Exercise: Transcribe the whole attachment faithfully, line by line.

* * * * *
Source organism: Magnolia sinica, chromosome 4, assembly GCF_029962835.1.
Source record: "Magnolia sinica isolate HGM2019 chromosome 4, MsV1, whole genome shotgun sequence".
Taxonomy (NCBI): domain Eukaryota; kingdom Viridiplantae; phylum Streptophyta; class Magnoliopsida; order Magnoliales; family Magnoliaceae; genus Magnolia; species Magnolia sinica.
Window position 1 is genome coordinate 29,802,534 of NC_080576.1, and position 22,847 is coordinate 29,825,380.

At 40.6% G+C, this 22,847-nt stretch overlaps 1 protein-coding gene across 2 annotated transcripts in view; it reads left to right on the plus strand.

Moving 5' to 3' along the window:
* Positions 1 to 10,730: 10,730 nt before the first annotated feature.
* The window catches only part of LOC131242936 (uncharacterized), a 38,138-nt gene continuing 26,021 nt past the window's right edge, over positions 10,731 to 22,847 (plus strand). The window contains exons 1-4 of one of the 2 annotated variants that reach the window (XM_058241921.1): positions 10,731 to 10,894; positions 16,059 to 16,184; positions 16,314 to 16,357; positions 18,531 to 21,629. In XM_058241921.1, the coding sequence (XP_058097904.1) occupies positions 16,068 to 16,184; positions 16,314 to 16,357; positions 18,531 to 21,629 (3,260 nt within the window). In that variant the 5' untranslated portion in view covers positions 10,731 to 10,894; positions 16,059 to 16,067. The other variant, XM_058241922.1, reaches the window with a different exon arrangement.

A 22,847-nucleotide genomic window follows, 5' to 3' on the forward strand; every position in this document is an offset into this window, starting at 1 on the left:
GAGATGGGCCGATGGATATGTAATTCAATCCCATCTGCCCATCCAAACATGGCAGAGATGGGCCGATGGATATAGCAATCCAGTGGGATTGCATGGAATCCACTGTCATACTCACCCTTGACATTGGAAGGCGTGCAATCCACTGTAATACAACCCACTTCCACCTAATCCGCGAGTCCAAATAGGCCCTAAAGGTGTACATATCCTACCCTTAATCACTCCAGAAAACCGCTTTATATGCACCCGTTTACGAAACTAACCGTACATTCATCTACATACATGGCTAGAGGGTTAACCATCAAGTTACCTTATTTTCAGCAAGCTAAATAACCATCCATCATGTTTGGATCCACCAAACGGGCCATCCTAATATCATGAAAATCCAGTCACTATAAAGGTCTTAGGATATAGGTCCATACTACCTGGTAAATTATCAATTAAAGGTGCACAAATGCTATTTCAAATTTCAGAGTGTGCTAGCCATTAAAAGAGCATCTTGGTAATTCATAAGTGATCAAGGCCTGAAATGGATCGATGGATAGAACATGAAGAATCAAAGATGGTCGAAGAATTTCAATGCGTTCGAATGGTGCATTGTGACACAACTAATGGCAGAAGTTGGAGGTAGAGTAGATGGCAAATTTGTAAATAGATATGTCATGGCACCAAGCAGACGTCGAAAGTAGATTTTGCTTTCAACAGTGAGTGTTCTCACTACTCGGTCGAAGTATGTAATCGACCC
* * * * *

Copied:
Source organism: Magnolia sinica, chromosome 4, assembly GCF_029962835.1.
Source record: "Magnolia sinica isolate HGM2019 chromosome 4, MsV1, whole genome shotgun sequence".
Taxonomy (NCBI): domain Eukaryota; kingdom Viridiplantae; phylum Streptophyta; class Magnoliopsida; order Magnoliales; family Magnoliaceae; genus Magnolia; species Magnolia sinica.
Window position 1 is genome coordinate 29,802,534 of NC_080576.1, and position 22,847 is coordinate 29,825,380.

At 40.6% G+C, this 22,847-nt stretch overlaps 1 protein-coding gene across 2 annotated transcripts in view; it reads left to right on the plus strand.

Moving 5' to 3' along the window:
* Positions 1 to 10,730: 10,730 nt before the first annotated feature.
* The window catches only part of LOC131242936 (uncharacterized), a 38,138-nt gene continuing 26,021 nt past the window's right edge, over positions 10,731 to 22,847 (plus strand). The window contains exons 1-4 of one of the 2 annotated variants that reach the window (XM_058241921.1): positions 10,731 to 10,894; positions 16,059 to 16,184; positions 16,314 to 16,357; positions 18,531 to 21,629. In XM_058241921.1, the coding sequence (XP_058097904.1) occupies positions 16,068 to 16,184; positions 16,314 to 16,357; positions 18,531 to 21,629 (3,260 nt within the window). In that variant the 5' untranslated portion in view covers positions 10,731 to 10,894; positions 16,059 to 16,067. The other variant, XM_058241922.1, reaches the window with a different exon arrangement.

A 22,847-nucleotide genomic window follows, 5' to 3' on the forward strand; every position in this document is an offset into this window, starting at 1 on the left:
GAGATGGGCCGATGGATATGTAATTCAATCCCATCTGCCCATCCAAACATGGCAGAGATGGGCCGATGGATATAGCAATCCAGTGGGATTGCATGGAATCCACTGTCATACTCACCCTTGACATTGGAAGGCGTGCAATCCACTGTAATACAACCCACTTCCACCTAATCCGCGAGTCCAAATAGGCCCTAAAGGTGTACATATCCTACCCTTAATCACTCCAGAAAACCGCTTTATATGCACCCGTTTACGAAACTAACCGTACATTCATCTACATACATGGCTAGAGGGTTAACCATCAAGTTACCTTATTTTCAGCAAGCTAAATAACCATCCATCATGTTTGGATCCACCAAACGGGCCATCCTAATATCATGAAAATCCAGTCACTATAAAGGTCTTAGGATATAGGTCCATACTACCTGGTAAATTATCAATTAAAGGTGCACAAATGCTATTTCAAATTTCAGAGTGTGCTAGCCATTAAAAGAGCATCTTGGTAATTCATAAGTGATCAAGGCCTGAAATGGATCGATGGATAGAACATGAAGAATCAAAGATGGTCGAAGAATTTCAATGCGTTCGAATGGTGCATTGTGACACAACTAATGGCAGAAGTTGGAGGTAGAGTAGATGGCAAATTTGTAAATAGATATGTCATGGCACCAAGCAGACGTCGAAAGTAGATTTTGCTTTCAACAGTGAGTGTTCTCACTACTCGGTCGAAGTATGTAATCGACCC